• Mi 5:1-4a
• Ps 80:2-3, 15-16, 18-19
• Heb 10:5-10
• Lk 1:39-45
St. Augustine, in his treatise, “On Holy Virginity,” made this profound, even startling, statement: “Thus also her nearness as a Mother would have been of no profit to Mary, had she not borne Christ in her heart after a more blessed manner than in her flesh.”
In that single line, the great Doctor anticipated the objections voiced by many Protestants while also explaining the honor and love shown by Catholics (and Eastern Orthodox) for the Theotokos, the Mother of God. I heard and repeated, while growing up in a Protestant home of Fundamentalist persuasion, many of those objections: “Mary was just an ordinary woman,” “Mary was not sinless,” and, of course, “Catholics worship Mary!” People would sometimes go to extremes to avoid any appearance of praise for Mary. A close relative once told me that Mary had merely been a “biological vessel” for the baby Jesus!
Two things changed my mind: reading actual Catholic teaching about Mary and re-reading Scripture. The first came from a sense of fairness toward what I didn’t know; the second came from a growing (and hardly characteristic) humility about what I thought I knew. Sure, I had read the opening chapters of the Gospel of Luke many times. But I must have read it dozens of times before I began to slowly comprehend the astonishment of the Annunciation, the wonder of Elizabeth’s ecstatic greeting, the magnitude of the Magnificat.
Today’s Gospel reading follows the Annunciation and immediately precedes the Canticle of Mary. The young Mary, told by Gabriel that she had found favor with God and would bear a son, eventually sets out to see Elizabeth, also pregnant with a son. Having already been confirmed by a heavenly messenger of God, Mary was then confirmed by her own flesh and blood in words heard and repeated by countless faithful through the centuries: “Blessed are you among women and blessed is the fruit of your womb.”
To be blessed is to have found favor with God, to be filled with the grace—the supernatural life—of God. It is to possess the kingdom by belonging to the King (cf. Matt 5:3, 10). As mother of the King of kings, Mary bore the kingdom within her. As mother of the Messiah, she is also the mother of the Church. Pope John Paul II, in Redemptoris Mater (1987), wrote that “in her new motherhood in the Spirit, Mary embraces each and every one in the Church, and embraces each and every one through the Church” (par. 47).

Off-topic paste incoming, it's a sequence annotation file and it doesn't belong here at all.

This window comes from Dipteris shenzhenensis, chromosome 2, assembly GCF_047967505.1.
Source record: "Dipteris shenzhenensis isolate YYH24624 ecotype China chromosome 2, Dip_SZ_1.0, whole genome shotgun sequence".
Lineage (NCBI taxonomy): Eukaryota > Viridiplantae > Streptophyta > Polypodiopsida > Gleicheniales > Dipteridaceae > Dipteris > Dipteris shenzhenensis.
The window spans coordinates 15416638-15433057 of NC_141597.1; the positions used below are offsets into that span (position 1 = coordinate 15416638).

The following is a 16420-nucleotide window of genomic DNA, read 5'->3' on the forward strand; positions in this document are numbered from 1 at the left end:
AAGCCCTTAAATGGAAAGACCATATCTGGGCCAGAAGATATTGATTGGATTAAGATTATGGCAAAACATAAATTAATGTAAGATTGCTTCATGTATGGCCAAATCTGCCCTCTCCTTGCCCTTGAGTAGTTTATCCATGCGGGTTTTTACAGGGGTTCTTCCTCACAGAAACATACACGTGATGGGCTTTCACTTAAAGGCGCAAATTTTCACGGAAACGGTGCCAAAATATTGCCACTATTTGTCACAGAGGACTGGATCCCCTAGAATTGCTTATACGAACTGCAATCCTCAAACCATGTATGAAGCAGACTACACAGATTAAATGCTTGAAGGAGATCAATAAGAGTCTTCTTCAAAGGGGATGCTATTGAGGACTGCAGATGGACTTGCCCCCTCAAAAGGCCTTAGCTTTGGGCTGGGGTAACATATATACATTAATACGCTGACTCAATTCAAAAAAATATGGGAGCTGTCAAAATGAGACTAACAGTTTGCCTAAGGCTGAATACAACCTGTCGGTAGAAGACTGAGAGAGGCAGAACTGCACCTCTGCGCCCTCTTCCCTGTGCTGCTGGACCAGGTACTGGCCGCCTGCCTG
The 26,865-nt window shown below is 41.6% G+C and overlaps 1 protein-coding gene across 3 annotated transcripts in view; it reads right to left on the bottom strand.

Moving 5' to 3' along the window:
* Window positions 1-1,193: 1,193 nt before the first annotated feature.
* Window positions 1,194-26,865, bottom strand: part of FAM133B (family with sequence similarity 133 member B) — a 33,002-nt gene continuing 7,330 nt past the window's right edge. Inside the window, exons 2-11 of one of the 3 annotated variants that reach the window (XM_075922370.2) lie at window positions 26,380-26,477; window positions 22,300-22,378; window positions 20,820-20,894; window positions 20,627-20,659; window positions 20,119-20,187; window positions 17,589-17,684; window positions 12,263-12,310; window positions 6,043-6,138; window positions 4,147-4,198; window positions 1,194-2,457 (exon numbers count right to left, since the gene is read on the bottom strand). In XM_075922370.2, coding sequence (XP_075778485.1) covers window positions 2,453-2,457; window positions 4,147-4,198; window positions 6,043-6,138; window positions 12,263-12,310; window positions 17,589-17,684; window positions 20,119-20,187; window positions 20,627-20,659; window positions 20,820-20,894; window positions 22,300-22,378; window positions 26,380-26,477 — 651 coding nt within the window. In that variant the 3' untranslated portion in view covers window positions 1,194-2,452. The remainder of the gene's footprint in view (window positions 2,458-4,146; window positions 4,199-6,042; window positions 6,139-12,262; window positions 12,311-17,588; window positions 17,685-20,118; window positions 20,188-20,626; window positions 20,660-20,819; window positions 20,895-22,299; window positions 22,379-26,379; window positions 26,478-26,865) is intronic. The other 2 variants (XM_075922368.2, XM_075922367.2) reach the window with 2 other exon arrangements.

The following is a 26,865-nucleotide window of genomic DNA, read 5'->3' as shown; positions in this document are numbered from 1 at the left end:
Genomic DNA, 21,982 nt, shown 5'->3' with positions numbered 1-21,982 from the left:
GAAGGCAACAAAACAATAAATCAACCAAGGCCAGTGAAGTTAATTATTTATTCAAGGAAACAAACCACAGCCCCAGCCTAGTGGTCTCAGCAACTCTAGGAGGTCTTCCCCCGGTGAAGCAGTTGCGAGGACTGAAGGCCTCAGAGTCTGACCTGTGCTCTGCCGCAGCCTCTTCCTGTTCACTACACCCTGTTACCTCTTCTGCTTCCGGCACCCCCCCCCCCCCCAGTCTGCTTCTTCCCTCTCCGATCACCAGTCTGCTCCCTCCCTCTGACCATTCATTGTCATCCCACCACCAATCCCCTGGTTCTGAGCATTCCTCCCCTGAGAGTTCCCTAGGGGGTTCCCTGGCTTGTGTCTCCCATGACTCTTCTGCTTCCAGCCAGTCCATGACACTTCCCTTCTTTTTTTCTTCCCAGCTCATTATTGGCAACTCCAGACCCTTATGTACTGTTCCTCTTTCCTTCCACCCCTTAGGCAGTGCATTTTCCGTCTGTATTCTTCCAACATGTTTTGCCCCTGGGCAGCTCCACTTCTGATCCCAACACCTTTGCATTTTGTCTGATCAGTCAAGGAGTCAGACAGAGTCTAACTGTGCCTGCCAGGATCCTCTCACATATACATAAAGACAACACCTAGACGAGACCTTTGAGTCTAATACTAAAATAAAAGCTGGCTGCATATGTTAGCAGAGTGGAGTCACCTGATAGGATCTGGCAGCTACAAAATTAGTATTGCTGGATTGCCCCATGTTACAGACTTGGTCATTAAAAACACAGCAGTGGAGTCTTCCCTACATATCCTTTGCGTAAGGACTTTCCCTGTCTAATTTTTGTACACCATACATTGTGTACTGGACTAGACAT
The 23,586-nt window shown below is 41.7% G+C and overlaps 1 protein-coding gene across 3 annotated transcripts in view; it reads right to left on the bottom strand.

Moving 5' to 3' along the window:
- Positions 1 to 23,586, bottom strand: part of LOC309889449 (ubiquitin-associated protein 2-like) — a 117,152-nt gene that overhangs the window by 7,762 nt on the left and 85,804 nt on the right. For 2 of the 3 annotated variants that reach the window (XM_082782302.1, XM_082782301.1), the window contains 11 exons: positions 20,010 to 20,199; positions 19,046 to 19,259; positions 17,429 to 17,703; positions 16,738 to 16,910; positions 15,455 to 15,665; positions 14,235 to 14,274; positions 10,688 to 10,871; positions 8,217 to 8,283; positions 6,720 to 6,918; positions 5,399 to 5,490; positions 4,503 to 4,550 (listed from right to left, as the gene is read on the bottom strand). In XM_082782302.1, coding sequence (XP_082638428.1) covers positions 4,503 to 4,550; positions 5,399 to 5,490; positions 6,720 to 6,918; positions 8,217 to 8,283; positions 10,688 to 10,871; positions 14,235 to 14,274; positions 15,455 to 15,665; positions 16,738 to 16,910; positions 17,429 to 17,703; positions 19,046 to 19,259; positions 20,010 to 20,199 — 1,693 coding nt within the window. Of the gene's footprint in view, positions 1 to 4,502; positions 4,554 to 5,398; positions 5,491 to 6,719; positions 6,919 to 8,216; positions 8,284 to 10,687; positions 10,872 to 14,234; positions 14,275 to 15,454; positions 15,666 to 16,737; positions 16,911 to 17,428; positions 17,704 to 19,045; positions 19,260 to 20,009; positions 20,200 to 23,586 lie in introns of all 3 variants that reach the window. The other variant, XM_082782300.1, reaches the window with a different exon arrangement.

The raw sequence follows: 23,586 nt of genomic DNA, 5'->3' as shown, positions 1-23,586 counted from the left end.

Mary and Elizabeth, bearing their sons—one a prophet, the other the Son of God—prefigure the Church that would later be born from the side of the crucified Lord and made manifest on Pentecost (see CCC 766, 1076). Blessed by the Father, impregnated by the power of the Holy Spirit, and filled with the Son, the Virgin brings joy and gladness into the dark, silent womb of man’s deepest longing.
Like St. Augustine, John Paul II provided a profound reflection on the belief and faith of Mary. In the expression “Blessed are you who believed,” he wrote, “we can therefore rightly find a kind of ‘key’ which unlocks for us the innermost reality of Mary, whom the angel hailed as ‘full of grace.’ If as ‘full of grace’ she has been eternally present in the mystery of Christ, through faith she became a sharer in that mystery in every extension of her earthly journey” (par. 19). The miracle of Mary’s pregnancy and Virgin birth go hand in hand with the mystery of faith.
At Christmas we celebrate the birth of the Christ child while recognizing that Christ always remains in the heart of Mary. Having given birth to the Savior at one particular moment in time, Mary has continued to give the Savior to the world ever since. It is her one desire, her unending gift of joy and life to each of us.
“And how does this happen to me,” we ask ourselves, “that the mother of my Lord should come to me?”
(This “Opening the Word” column originally appeared in the December 20, 2009, edition of Our Sunday Visitor newspaper.)
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